Wearables Dominate the Pre-Event Days of CES
International CES 2014 has begun, we’ve talked about Nvidia’s exciting announcement and the entrance of Android into automobiles, but there is a bigger overarching trend when it comes to mobile devices. That trend is wearables.
Wearables are not new. We’ve had them for a while—everything from the Pebble smartwatch to the Sony Smartwatches, and even Google Glass. However this year, wearables are blending and merging in their functions.
Early Monday morning, LG announced a product they are calling the Lifeband Touch. The LG Lifeband Touch is a hybrid between a smartwatch and a fitness monitor. It does all the things we have come to know and love about smartwatches: display time, biometrics, incoming calls, and music controls all on a touch OLED panel. But it adds in functionality of a fitness monitor. The built-in 3-axis accelerometer and altimeter allows the device to accurately measure key performance indicators such as distance, speed, number of steps, calories consumed, and projected pace. The benefit of this is you don’t have to have two devices clipped to you.
Later in the day, Japanese powerhouse Sony unveiled their take on the quantified self. They introduced the smartwear line of products centered on what Sony has dubbed “the core.” This small fitbit-like device takes care of all the monitoring we have come to expect of fitness monitors. This core devices fits into the Sony SmartBand, with is a wristband that snugly hugs the device. The Sony smartwear line of products tries to expand on the standard physical measurement and integrates in the social aspects of your life. It marks whenever you take a photo and other dubious items like “telling you when you have a good morning,” but not elaborating on what that means.
A shocking entry into wearables is printer and projector maker Epson, and they’ve entered the wearable market with a splash. They too have fitness monitors. Epson’s line of products features a breakthrough Epson proprietary heart-rate sensing module that is both accurate and compact and does not require a chest strap. This allows people who are doing aerobics like exercise to stay “in the zone.” This item is another wristband and is called Pulsense.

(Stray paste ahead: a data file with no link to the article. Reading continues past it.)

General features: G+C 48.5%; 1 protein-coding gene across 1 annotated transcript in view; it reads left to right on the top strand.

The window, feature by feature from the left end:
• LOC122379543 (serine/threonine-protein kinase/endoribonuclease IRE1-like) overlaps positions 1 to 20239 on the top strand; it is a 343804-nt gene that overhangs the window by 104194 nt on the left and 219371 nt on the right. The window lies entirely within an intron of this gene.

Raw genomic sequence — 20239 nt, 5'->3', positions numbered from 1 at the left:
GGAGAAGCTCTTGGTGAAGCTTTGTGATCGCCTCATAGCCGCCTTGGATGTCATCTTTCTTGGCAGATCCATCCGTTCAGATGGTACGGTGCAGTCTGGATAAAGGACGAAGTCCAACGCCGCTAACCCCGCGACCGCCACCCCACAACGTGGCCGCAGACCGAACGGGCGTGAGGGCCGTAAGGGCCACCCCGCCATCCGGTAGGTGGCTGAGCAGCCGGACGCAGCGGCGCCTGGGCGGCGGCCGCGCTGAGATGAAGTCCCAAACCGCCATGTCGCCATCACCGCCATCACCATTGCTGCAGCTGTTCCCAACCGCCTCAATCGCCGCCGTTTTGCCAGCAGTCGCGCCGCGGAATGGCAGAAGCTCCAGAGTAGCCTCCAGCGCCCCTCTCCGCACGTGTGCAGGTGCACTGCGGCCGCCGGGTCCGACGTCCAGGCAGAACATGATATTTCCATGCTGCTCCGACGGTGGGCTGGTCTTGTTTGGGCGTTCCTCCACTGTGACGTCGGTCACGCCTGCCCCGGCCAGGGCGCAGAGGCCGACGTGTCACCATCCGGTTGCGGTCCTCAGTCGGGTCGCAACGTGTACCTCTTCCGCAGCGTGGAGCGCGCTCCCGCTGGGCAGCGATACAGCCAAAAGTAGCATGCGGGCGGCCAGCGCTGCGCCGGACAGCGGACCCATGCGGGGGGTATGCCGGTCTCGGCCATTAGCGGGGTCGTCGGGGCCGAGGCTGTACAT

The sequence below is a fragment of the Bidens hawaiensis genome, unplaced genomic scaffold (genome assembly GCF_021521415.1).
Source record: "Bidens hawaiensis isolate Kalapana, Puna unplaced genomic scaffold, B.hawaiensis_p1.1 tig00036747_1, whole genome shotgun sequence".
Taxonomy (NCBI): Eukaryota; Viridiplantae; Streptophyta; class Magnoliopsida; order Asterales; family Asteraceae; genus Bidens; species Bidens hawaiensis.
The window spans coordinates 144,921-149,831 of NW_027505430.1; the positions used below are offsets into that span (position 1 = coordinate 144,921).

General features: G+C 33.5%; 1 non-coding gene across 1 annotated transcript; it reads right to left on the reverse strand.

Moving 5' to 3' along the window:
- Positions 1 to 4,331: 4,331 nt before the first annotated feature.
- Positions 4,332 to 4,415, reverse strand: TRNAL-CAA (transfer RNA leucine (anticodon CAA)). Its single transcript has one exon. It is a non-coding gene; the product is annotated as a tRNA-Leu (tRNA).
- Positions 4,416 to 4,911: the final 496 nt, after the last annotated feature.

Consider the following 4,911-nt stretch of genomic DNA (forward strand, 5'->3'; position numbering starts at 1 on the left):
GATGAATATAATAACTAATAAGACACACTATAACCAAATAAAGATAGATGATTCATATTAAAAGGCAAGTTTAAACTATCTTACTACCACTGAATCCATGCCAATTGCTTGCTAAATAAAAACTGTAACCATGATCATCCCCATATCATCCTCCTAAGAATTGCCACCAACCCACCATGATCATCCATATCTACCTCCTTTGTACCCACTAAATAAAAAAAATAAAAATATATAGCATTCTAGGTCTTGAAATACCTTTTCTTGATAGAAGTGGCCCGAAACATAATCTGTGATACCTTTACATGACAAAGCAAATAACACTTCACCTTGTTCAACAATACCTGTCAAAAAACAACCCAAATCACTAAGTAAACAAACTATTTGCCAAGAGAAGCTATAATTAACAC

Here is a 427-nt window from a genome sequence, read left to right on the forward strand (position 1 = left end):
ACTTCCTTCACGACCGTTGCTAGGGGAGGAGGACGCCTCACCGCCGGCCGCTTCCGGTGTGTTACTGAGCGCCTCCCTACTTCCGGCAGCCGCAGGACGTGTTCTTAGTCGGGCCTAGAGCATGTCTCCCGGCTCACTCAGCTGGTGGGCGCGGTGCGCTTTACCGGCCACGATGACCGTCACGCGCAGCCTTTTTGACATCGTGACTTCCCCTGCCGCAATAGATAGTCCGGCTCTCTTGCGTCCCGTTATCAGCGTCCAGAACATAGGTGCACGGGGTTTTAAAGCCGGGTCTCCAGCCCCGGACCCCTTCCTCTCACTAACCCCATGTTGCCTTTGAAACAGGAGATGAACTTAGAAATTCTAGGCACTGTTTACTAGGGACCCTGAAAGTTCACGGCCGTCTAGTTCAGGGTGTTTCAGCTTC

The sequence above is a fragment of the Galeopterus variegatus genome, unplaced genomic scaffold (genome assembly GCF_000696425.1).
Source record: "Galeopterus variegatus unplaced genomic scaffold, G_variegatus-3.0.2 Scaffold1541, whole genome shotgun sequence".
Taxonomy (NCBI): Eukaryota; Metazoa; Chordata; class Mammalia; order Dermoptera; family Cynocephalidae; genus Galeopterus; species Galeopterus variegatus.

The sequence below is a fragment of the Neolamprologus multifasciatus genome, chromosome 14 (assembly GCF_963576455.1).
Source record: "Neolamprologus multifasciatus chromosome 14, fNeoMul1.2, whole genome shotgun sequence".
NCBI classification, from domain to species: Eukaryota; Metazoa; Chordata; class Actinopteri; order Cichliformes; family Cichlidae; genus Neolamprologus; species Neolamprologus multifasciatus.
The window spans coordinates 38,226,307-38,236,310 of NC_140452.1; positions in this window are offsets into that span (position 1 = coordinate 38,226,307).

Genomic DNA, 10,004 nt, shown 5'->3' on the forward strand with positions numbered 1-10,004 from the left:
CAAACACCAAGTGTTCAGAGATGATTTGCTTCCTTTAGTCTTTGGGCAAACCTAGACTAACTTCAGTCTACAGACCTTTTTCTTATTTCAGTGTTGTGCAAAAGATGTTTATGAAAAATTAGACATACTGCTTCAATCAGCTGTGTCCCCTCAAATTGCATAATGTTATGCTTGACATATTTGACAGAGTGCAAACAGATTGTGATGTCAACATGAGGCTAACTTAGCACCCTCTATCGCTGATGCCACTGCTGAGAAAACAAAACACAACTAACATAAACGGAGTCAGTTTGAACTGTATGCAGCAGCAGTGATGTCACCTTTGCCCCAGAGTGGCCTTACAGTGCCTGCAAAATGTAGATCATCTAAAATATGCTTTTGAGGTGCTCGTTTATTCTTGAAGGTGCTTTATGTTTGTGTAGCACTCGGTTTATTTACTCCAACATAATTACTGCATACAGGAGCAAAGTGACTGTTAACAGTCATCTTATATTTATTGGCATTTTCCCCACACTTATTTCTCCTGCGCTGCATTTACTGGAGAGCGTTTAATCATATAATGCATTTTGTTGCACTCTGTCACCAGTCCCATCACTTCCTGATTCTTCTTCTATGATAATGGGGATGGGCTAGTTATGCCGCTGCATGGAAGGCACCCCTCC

Finally, Epson takes on Google Glass with glasses that project heads up displays right into your field of vision. Editor-in-Chief Will Verduzco, already talked at length about this so check out his article to find out more.
Of course these are not the only companies making wearables, Pebble released a new smartwatch, a company called fitbug is taking on fitbit in its home turf, and there are many more. And thankfully most of these devices have associated Android apps. In the past, they always released with an iOS app with Android “to be released later.” However, most devices are compete with Android right out of the gate.
So it appears that companies at this year’s CES are turning mobile devices into a database for all the information from all our various sensor based bits and bobs attached to our body. No longer do we carry a device—we will wear our devices, and I think I’m OK with that. As a geek, we love knowing how things work. And with these devices quantifying our movements, we can learn to improve ourselves for the greater good. In the future, you will likely wear many of your mobile devices.
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